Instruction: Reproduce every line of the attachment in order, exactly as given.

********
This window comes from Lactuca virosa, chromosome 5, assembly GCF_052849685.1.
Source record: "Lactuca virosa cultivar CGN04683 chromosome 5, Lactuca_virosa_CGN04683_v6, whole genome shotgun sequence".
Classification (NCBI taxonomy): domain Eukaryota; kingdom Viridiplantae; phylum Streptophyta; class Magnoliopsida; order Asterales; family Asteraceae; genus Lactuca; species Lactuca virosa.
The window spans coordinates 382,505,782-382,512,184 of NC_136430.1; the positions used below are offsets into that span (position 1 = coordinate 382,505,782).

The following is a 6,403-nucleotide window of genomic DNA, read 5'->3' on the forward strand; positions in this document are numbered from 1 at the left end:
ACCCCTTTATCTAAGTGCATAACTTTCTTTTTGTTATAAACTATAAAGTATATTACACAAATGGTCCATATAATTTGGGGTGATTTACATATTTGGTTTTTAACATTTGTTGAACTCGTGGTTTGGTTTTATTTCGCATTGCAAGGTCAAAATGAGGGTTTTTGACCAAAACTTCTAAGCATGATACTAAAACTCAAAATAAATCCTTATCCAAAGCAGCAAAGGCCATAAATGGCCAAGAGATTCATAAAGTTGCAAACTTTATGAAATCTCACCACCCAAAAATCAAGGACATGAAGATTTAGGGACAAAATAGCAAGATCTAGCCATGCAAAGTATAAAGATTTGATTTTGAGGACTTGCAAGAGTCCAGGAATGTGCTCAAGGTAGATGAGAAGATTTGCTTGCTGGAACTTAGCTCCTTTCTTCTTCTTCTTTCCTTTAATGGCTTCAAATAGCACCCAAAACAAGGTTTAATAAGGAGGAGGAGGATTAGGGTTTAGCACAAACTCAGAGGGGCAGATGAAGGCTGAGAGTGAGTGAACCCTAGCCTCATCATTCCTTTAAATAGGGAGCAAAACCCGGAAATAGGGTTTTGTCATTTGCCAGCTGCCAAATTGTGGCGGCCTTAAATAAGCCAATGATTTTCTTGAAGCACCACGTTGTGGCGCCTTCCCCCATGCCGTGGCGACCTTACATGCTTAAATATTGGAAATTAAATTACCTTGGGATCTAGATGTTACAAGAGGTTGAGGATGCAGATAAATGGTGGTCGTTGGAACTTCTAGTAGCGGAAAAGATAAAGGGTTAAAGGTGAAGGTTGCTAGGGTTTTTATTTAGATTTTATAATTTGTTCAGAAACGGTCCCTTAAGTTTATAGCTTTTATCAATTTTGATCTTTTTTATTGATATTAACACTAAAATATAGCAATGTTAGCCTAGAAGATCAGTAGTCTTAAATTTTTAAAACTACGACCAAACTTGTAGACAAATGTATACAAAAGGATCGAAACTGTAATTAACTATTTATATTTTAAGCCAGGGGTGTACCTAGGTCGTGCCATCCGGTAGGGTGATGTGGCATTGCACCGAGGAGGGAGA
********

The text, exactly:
This window comes from Lactuca virosa, chromosome 5, assembly GCF_052849685.1.
Source record: "Lactuca virosa cultivar CGN04683 chromosome 5, Lactuca_virosa_CGN04683_v6, whole genome shotgun sequence".
Classification (NCBI taxonomy): domain Eukaryota; kingdom Viridiplantae; phylum Streptophyta; class Magnoliopsida; order Asterales; family Asteraceae; genus Lactuca; species Lactuca virosa.
The window spans coordinates 382,505,782-382,512,184 of NC_136430.1; the positions used below are offsets into that span (position 1 = coordinate 382,505,782).

The following is a 6,403-nucleotide window of genomic DNA, read 5'->3' on the forward strand; positions in this document are numbered from 1 at the left end:
ACCCCTTTATCTAAGTGCATAACTTTCTTTTTGTTATAAACTATAAAGTATATTACACAAATGGTCCATATAATTTGGGGTGATTTACATATTTGGTTTTTAACATTTGTTGAACTCGTGGTTTGGTTTTATTTCGCATTGCAAGGTCAAAATGAGGGTTTTTGACCAAAACTTCTAAGCATGATACTAAAACTCAAAATAAATCCTTATCCAAAGCAGCAAAGGCCATAAATGGCCAAGAGATTCATAAAGTTGCAAACTTTATGAAATCTCACCACCCAAAAATCAAGGACATGAAGATTTAGGGACAAAATAGCAAGATCTAGCCATGCAAAGTATAAAGATTTGATTTTGAGGACTTGCAAGAGTCCAGGAATGTGCTCAAGGTAGATGAGAAGATTTGCTTGCTGGAACTTAGCTCCTTTCTTCTTCTTCTTTCCTTTAATGGCTTCAAATAGCACCCAAAACAAGGTTTAATAAGGAGGAGGAGGATTAGGGTTTAGCACAAACTCAGAGGGGCAGATGAAGGCTGAGAGTGAGTGAACCCTAGCCTCATCATTCCTTTAAATAGGGAGCAAAACCCGGAAATAGGGTTTTGTCATTTGCCAGCTGCCAAATTGTGGCGGCCTTAAATAAGCCAATGATTTTCTTGAAGCACCACGTTGTGGCGCCTTCCCCCATGCCGTGGCGACCTTACATGCTTAAATATTGGAAATTAAATTACCTTGGGATCTAGATGTTACAAGAGGTTGAGGATGCAGATAAATGGTGGTCGTTGGAACTTCTAGTAGCGGAAAAGATAAAGGGTTAAAGGTGAAGGTTGCTAGGGTTTTTATTTAGATTTTATAATTTGTTCAGAAACGGTCCCTTAAGTTTATAGCTTTTATCAATTTTGATCTTTTTTATTGATATTAACACTAAAATATAGCAATGTTAGCCTAGAAGATCAGTAGTCTTAAATTTTTAAAACTACGACCAAACTTGTAGACAAATGTATACAAAAGGATCGAAACTGTAATTAACTATTTATATTTTAAGCCAGGGGTGTACCTAGGTCGTGCCATCCGGTAGGGTGATGTGGCATTGCACCGAGGAGGGAGA